Jekyll to Hugo

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Jekyll as it turns out, uses ruby. And the runtime and dependency management of ruby does not neatly fit into docker containers.

That’s an issue if your whole CI&CD pipeline is built around docker. Which mine is. And because it was giving me headaches with building constantly, I kind of left this blog to just rot.


So clearly I couldn’t keep on going down the same path of trying to fix the pipeline every couple of months if I actually wanted to write anything blog like. I looked at a couple of different options, and ended up choosing hugo.

Why hugo

Well firstly, it’s docker images are small, most likely thanks to the compiled nature of golang.

Secondly, because it uses a similar templating and data structure of my already existing jekyll site. I wanted to utilize my existing jekyll site and not need to start from scratch.

And thirdly, because it has features that I want. Good RSS and sitemap generation, as well as pagination and minification and flexible theming and templating in generall all made it seem like the best choise.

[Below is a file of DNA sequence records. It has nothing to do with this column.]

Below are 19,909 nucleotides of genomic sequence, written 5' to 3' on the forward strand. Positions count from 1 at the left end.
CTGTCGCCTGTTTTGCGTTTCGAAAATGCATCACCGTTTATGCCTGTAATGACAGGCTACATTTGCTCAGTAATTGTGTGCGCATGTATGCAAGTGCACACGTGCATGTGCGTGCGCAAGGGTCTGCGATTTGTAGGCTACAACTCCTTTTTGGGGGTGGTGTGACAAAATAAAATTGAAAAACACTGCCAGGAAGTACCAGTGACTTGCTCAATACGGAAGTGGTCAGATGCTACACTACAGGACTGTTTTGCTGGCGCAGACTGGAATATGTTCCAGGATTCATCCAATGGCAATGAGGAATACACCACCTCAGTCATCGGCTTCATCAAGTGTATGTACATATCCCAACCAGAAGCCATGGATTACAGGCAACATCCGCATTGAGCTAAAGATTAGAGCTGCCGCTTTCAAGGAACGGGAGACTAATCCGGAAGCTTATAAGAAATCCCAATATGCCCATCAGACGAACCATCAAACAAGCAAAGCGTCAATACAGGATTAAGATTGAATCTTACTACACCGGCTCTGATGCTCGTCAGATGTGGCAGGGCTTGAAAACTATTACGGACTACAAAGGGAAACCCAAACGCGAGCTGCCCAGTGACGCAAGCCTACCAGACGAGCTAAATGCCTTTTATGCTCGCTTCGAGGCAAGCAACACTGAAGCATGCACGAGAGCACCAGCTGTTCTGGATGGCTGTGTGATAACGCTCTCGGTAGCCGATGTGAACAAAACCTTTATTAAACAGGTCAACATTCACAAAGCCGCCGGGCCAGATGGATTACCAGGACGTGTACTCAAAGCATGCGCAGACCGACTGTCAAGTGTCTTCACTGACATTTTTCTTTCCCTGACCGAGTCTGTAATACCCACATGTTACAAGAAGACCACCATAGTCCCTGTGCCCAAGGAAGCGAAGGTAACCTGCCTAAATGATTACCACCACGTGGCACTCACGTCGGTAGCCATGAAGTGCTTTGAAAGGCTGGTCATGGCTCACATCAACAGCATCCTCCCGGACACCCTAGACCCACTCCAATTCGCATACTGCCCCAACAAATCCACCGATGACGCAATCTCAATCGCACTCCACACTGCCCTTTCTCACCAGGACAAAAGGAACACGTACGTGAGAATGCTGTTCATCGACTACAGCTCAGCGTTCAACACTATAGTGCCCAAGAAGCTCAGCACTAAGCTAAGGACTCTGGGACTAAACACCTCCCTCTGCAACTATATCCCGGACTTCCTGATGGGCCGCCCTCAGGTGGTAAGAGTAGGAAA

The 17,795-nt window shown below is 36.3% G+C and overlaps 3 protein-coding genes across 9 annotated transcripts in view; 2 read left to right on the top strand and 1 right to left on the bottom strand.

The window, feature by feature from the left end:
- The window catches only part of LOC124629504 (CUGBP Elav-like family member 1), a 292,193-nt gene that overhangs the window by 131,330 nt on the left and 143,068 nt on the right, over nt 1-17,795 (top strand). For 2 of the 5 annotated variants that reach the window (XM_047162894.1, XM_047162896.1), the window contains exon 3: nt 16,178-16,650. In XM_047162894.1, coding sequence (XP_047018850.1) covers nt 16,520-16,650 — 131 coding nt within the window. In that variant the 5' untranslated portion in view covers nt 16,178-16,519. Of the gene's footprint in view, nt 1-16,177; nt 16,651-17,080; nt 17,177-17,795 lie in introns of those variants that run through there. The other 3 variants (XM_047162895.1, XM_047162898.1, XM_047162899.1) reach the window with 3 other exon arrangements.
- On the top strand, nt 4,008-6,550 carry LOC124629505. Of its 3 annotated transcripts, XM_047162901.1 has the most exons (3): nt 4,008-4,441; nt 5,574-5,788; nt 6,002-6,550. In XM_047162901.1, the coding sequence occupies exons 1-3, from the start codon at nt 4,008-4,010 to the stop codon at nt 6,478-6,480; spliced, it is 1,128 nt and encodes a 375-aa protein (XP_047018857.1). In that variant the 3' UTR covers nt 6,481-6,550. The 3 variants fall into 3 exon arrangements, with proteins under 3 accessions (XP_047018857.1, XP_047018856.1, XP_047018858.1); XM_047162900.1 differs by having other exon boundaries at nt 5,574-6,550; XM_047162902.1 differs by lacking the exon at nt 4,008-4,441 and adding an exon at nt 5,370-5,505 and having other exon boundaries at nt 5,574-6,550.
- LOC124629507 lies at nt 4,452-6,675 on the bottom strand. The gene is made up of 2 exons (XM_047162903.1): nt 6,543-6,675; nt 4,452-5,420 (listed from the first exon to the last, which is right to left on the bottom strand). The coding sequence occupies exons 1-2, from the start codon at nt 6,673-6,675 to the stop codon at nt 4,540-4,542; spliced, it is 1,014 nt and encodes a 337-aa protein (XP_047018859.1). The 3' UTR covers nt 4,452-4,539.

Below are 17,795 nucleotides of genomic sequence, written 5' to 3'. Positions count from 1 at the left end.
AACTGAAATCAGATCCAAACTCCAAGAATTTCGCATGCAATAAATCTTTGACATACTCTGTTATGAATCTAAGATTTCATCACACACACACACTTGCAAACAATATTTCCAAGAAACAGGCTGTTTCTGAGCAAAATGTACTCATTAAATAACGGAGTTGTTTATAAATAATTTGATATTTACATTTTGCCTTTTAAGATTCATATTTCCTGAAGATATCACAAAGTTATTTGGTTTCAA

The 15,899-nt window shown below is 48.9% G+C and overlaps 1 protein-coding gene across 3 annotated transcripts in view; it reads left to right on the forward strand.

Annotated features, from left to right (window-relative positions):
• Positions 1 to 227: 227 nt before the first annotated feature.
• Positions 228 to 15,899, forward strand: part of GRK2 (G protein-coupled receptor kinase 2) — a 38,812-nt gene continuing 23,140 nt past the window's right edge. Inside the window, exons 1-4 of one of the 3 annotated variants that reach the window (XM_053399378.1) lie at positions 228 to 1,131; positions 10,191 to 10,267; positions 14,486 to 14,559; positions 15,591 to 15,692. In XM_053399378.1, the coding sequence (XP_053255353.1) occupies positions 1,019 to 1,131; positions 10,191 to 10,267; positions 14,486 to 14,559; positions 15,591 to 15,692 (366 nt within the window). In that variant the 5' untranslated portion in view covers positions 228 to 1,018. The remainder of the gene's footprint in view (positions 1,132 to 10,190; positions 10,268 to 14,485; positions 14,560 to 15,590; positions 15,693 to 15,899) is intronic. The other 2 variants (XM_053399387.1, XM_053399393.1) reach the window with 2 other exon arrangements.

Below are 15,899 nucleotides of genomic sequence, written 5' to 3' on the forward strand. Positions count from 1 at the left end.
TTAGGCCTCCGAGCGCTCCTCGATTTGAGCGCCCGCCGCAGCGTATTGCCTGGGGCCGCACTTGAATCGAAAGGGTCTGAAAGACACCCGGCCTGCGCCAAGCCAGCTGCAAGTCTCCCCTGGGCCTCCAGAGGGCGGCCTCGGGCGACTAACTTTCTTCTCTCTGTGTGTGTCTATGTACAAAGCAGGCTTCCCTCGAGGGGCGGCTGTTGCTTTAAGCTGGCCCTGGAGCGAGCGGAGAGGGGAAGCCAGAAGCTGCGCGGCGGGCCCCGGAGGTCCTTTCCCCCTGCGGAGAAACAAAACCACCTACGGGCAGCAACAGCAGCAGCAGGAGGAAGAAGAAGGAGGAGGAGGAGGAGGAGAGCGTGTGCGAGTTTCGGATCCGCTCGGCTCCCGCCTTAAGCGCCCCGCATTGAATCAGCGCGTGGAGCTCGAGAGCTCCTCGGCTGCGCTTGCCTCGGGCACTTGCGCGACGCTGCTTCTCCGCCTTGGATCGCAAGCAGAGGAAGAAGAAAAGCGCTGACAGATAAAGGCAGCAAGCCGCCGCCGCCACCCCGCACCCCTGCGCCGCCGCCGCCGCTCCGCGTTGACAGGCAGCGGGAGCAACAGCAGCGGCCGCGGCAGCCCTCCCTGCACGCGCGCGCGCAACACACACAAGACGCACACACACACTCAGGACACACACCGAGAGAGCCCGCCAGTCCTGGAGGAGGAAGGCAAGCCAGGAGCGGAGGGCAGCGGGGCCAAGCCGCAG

The change

The theming was similar but not interchangable. I needed to change a lot of things, and even rewrite entire parts of code due to small differences. Overall though, I did not need to write my scss again or think about the layout, which was a big plus.

I did need to re-organize a few things, but now as an added benefit all of the tags and categories get their own RSS feeds as well. The build time is blazing fast compared to my old jekyll site as well. Which all makes me wonder why jekyll is still used instead of hugo.